How to capture your story through video

Published: May 23, 2018

Our personal stories have incredible potential to inspire and encourage people in all sorts of ways. Video is a great way to answer a common question or tell a personal story, and these days we have widespread technology (often freely available) to capture our stories.

  • HD Video footage captured on an iPhone (or Android equivalent) is certainly good enough quality
  • Vital: secure the phone on a tripod using an adapter, to prevent camera shake
  • Desirable: you can improve sound quality by using a directional microphone (eg. the Rode VideoMic Me microphone)
  • If your phone has two or more cameras, use the main one (rather than the smaller selfie camera above the screen) as it’ll produce higher quality results
  • Aim to cover your story in 2 to 3 minutes
  • Videos can be emailed to scavender@glosdioc.org.uk, or freely added to Facebook, Twitter or Youtube (or all three!) via the appropriate free app on the phone itself. Once on Social Media, drop us a line or mention @glosdioc so we can see it too!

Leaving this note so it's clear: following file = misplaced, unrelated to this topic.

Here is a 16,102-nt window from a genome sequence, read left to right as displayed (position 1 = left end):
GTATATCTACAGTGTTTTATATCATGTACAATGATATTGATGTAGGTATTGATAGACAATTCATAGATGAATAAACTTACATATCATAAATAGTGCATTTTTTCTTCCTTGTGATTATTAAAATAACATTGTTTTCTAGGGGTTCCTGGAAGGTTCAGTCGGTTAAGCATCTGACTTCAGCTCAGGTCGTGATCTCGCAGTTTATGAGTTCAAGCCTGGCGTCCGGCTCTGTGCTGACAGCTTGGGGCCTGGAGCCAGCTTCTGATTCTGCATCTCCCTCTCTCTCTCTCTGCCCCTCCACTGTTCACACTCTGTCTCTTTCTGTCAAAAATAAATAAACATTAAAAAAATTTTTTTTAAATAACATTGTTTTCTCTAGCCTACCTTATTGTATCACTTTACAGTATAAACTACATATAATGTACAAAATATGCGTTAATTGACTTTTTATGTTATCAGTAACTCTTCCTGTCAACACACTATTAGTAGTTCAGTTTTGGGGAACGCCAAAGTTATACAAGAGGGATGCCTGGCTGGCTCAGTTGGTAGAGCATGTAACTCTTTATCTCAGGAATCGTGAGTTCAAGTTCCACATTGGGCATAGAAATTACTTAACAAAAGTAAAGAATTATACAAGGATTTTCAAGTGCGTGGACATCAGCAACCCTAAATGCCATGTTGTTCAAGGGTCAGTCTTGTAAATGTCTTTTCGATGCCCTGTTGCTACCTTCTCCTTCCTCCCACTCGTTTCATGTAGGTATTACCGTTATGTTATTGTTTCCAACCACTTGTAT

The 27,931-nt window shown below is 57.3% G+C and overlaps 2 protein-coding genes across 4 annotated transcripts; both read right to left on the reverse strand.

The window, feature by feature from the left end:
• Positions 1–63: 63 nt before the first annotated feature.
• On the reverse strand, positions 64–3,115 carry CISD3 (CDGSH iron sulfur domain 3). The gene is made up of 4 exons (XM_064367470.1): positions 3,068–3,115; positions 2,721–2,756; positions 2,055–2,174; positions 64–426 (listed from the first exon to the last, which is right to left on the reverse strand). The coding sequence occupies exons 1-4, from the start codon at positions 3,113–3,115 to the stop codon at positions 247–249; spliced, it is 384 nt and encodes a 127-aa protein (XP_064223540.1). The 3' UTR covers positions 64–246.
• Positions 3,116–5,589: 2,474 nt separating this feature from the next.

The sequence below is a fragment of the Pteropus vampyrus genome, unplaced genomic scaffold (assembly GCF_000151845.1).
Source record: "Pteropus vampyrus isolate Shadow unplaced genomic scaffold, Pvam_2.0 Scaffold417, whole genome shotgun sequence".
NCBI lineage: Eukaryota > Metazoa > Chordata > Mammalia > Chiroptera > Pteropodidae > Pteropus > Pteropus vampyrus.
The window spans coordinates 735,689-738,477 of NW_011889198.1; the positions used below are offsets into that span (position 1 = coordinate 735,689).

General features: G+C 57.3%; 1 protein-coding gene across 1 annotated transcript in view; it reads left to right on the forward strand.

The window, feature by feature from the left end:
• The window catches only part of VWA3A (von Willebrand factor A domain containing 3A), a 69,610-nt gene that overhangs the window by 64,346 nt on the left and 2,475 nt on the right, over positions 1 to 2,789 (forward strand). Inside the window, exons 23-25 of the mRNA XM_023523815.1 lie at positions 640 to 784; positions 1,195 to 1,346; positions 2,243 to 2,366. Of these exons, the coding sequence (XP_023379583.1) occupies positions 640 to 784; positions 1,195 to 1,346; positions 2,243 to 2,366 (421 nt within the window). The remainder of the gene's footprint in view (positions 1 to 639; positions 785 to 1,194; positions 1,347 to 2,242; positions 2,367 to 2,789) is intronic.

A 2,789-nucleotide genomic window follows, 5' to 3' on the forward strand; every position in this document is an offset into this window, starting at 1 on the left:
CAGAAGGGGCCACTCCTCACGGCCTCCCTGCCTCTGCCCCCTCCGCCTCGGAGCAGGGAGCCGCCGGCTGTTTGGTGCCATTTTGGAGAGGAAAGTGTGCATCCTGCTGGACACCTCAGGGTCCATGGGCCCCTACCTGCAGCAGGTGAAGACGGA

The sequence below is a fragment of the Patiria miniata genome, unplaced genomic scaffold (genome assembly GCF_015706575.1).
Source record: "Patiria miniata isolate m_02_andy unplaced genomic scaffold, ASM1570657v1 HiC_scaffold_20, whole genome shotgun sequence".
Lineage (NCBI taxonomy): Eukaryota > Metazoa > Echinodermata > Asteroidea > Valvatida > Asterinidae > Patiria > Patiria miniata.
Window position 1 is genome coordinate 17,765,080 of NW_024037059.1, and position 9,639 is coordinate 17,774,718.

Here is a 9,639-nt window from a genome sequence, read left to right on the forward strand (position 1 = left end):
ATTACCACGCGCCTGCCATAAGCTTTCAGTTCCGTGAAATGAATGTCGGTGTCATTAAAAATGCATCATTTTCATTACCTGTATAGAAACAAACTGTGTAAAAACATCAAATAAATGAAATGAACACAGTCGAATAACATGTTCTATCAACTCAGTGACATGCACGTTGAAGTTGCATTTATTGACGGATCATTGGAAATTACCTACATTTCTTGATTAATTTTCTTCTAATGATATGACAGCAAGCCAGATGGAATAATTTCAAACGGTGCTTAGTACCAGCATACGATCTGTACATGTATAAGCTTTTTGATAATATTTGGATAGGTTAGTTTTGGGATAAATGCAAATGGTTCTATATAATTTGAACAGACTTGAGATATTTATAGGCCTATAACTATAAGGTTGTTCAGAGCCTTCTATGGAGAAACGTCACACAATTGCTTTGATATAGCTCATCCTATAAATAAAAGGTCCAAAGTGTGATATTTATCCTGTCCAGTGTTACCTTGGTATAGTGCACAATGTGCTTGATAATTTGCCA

Many of the videoing principles are discussed in this short film from a parish which ran an excellent ‘Digital Advent’ series, filmed using mobile phones:

 

How to take better photos

(The real way to improve your photos is to take them more often! We’re all creative, we just need practice!)

Festivall example photo

  • Get in close to people – staged group shots might be fine for ceremonies, but they don’t depict how we’d naturally interact with humans
  • Get people’s permission – verbal is fine for adults, but for vulnerable/underage you need it in writing (a template permission form is available below)
  • Light vs. Dark: convey drama/emotion by contrasting light and dark areas, drawing the eye to key parts of the photo
  • Story: if you can capture a story in a photo it’ll be more immersive (because we all have compassion!)
  • Depth of Field: blurring the background will create a more immersive depth and help highlight the subject
  • Slow down: take the time to decide how a photo is composed and what emotion it’ll communicate. If it’s not communicating anything, don’t press the shutter button
  • Rule of Thirds: imagine the layout split into three and put the subject on one of the dividing lines
  • Relax: if you’re not relaxed, your subject will tense up and the photo will become wooden. Same applies for video. If you can’t relax, take a break, change the location, have a cup of tea!

Resources

Communications Team
About Filming in churches
Subscribe to our videos via Youtube
Freely exchange photos via our Facebook group
Consent form for photos/video

Share this article:

Leave a Reply

Most popular articles today: